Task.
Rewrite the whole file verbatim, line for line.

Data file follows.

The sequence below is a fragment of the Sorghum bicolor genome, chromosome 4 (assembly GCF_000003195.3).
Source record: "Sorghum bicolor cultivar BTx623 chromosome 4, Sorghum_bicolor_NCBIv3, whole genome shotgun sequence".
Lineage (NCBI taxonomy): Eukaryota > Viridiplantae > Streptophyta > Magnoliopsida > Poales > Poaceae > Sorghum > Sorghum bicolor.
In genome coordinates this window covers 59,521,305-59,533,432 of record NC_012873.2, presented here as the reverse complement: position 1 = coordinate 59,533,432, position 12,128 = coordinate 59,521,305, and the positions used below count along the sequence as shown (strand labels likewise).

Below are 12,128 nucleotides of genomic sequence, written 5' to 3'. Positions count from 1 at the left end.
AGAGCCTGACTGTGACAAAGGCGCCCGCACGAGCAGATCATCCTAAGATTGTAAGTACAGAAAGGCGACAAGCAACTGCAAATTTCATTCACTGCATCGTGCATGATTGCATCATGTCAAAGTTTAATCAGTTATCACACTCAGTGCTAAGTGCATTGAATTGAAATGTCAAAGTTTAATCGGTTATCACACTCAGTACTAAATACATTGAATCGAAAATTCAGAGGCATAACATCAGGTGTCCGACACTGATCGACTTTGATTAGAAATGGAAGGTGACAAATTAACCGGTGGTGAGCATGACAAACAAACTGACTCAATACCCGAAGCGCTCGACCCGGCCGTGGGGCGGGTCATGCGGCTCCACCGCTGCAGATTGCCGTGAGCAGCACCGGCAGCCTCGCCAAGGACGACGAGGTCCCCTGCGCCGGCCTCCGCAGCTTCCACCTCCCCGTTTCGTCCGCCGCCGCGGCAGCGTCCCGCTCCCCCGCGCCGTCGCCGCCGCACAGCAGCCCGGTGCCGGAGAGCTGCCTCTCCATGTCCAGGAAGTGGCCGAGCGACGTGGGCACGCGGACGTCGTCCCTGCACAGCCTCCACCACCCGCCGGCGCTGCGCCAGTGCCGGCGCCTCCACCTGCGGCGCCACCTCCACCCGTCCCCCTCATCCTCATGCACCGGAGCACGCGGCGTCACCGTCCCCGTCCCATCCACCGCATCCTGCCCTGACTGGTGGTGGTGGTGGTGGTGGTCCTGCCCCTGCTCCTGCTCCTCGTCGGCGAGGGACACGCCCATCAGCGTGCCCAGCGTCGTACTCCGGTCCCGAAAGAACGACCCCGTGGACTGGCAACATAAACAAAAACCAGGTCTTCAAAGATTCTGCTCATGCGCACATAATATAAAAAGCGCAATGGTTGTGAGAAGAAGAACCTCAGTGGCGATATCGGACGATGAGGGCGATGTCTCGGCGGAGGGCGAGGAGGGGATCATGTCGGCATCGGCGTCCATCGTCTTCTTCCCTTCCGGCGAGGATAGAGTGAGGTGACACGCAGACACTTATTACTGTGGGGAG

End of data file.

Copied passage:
The sequence below is a fragment of the Sorghum bicolor genome, chromosome 4 (assembly GCF_000003195.3).
Source record: "Sorghum bicolor cultivar BTx623 chromosome 4, Sorghum_bicolor_NCBIv3, whole genome shotgun sequence".
Lineage (NCBI taxonomy): Eukaryota > Viridiplantae > Streptophyta > Magnoliopsida > Poales > Poaceae > Sorghum > Sorghum bicolor.
In genome coordinates this window covers 59,521,305-59,533,432 of record NC_012873.2, presented here as the reverse complement: position 1 = coordinate 59,533,432, position 12,128 = coordinate 59,521,305, and the positions used below count along the sequence as shown (strand labels likewise).

Below are 12,128 nucleotides of genomic sequence, written 5' to 3'. Positions count from 1 at the left end.
AGAGCCTGACTGTGACAAAGGCGCCCGCACGAGCAGATCATCCTAAGATTGTAAGTACAGAAAGGCGACAAGCAACTGCAAATTTCATTCACTGCATCGTGCATGATTGCATCATGTCAAAGTTTAATCAGTTATCACACTCAGTGCTAAGTGCATTGAATTGAAATGTCAAAGTTTAATCGGTTATCACACTCAGTACTAAATACATTGAATCGAAAATTCAGAGGCATAACATCAGGTGTCCGACACTGATCGACTTTGATTAGAAATGGAAGGTGACAAATTAACCGGTGGTGAGCATGACAAACAAACTGACTCAATACCCGAAGCGCTCGACCCGGCCGTGGGGCGGGTCATGCGGCTCCACCGCTGCAGATTGCCGTGAGCAGCACCGGCAGCCTCGCCAAGGACGACGAGGTCCCCTGCGCCGGCCTCCGCAGCTTCCACCTCCCCGTTTCGTCCGCCGCCGCGGCAGCGTCCCGCTCCCCCGCGCCGTCGCCGCCGCACAGCAGCCCGGTGCCGGAGAGCTGCCTCTCCATGTCCAGGAAGTGGCCGAGCGACGTGGGCACGCGGACGTCGTCCCTGCACAGCCTCCACCACCCGCCGGCGCTGCGCCAGTGCCGGCGCCTCCACCTGCGGCGCCACCTCCACCCGTCCCCCTCATCCTCATGCACCGGAGCACGCGGCGTCACCGTCCCCGTCCCATCCACCGCATCCTGCCCTGACTGGTGGTGGTGGTGGTGGTGGTCCTGCCCCTGCTCCTGCTCCTCGTCGGCGAGGGACACGCCCATCAGCGTGCCCAGCGTCGTACTCCGGTCCCGAAAGAACGACCCCGTGGACTGGCAACATAAACAAAAACCAGGTCTTCAAAGATTCTGCTCATGCGCACATAATATAAAAAGCGCAATGGTTGTGAGAAGAAGAACCTCAGTGGCGATATCGGACGATGAGGGCGATGTCTCGGCGGAGGGCGAGGAGGGGATCATGTCGGCATCGGCGTCCATCGTCTTCTTCCCTTCCGGCGAGGATAGAGTGAGGTGACACGCAGACACTTATTACTGTGGGGAG